Intel processors such as the Pentium II, Pentium III and Celeron are based on a Pin Grid Array (PGA) package with a 0.25 micron process and Flip Chip Pin Grid Array (FCPGA) package processors such as the Celeron II and Pentium III "Coppermine" are based on a 0.18 micron process, which are amongst the easiest processors to overclock on today's market. Mainly, because of versatility of their FSB (Front Side Bus) and core voltage settings which are so simple to change one way or another - either it be via hardware or software. Intel attempted to stop us from overclocking their chips by locking the multiplier setting on recent processors, which stopped us from adjusting the processor speed via changing the multiplier. For those of you who are new to overclocking and have no idea what the processor multiplier is, basically it is what sets the core speed of the processor, say for example you have a Pentium III 450MHz based on a 100MHz FSB the multiplier would have to be 4.5. All it is, is simple mathematics - 4.5x100 = 450MHz. However, Intel's attempt to stop us from overclocking their chips, was not 100% fool proof, we still have the FSB which can be changed anywhere from 66MHz to 200MHz to allow for overclocking.
It would have been ideal for Intel NOT to implement multiplier looks so we don't have to put pressure on the rest of the system eg. AGP bus and RAM. If Intel weren't to implement multiplier locks on their processors, we would have had the option of changing either the multiplier or FSB to archive a successful overclock, this would have been extremely handy for those of us that only have PC100 RAM and didn't want to upgrade their memory to support higher bus speeds. Let me explain why, when you overclock the FSB, you are also, indirectly, overclocking your RAM. So, say for example you have PC100 memory and want to adjust the FSB from 100MHz to 112MHz you are in fact overclocking the PC100 memory to 112MHz. Memory companies such as Mushkin, Micron and Kingmax have produced PC133 and PC150 memory modules to allow for FSB overclocking. Without this type of memory technology, many Intel processor users would not be able to overclock their processors as easy as we can today. This is exactly why memory has became a very integral part of any Intel user's system who intends to overclock their processor. A few years ago, one would have not cared what type of memory they were buying for their system. Now however, it is very important to buy branded, fast memory which has been pre-tested to run a certain speeds. When you change the FSB you are also changing the AGP, PCI and ISA buses, the "Clock Divider" is how your peripherals (AGP, PCI, ISA) can operate at lower speeds than your CPU. A clock divider of 2/3 breaks down like this - FSB times 2 divided by 3 equals the frequency of the AGP bus. 100MHz x2=200MHz. 200MHz /3=67MHz... Capiche? don't worry to much, we'll discuss this further into the guide.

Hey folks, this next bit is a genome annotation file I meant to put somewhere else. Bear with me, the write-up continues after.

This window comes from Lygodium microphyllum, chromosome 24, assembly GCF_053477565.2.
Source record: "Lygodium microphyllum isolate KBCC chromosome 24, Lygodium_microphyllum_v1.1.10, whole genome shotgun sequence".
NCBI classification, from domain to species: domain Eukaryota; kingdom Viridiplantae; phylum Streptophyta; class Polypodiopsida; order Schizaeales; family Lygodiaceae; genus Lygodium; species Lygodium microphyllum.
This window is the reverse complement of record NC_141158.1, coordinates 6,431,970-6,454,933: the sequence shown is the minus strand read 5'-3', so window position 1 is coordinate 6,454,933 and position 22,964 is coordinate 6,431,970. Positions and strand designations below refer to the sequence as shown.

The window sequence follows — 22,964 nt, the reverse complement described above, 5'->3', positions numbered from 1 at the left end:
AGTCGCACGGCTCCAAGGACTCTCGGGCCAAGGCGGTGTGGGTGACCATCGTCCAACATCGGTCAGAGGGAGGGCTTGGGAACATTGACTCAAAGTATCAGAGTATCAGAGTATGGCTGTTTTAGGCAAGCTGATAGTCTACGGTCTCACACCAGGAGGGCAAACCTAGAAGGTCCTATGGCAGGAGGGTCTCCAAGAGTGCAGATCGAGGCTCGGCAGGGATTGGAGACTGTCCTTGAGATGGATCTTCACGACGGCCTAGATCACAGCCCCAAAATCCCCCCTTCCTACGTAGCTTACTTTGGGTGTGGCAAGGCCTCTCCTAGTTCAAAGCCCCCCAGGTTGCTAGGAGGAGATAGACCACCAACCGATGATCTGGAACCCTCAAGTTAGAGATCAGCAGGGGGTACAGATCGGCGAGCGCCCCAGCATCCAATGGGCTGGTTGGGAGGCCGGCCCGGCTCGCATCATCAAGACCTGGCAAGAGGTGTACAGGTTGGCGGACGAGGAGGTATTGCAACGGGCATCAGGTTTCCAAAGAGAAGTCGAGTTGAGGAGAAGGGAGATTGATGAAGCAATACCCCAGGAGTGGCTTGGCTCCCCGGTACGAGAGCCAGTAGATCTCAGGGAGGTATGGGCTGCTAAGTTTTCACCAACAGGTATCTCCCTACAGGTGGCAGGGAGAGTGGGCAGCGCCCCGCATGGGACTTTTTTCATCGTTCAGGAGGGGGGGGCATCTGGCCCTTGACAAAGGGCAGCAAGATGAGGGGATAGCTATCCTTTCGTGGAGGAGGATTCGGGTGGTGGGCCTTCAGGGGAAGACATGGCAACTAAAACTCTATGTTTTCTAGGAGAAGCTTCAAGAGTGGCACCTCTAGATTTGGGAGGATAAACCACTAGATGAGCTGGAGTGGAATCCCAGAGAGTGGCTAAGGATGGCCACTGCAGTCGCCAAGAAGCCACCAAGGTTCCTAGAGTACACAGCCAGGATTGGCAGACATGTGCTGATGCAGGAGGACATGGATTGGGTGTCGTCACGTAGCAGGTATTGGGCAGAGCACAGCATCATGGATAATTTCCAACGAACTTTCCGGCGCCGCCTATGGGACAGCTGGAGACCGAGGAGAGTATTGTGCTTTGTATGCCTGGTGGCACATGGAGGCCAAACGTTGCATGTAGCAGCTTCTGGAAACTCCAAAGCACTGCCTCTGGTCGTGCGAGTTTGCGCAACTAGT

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- Intel FSB Overclocking Guide - Page 1
- Intel FSB Overclocking Guide - Page 2
- Intel FSB Overclocking Guide - Page 3
- Intel FSB Overclocking Guide - Page 4
- Intel FSB Overclocking Guide - Page 5
- Intel FSB Overclocking Guide - Page 6
- Intel FSB Overclocking Guide - Page 7
- Intel FSB Overclocking Guide - Page 8
- Intel FSB Overclocking Guide - Page 9
- Intel FSB Overclocking Guide - Page 10
- Intel FSB Overclocking Guide - Page 11
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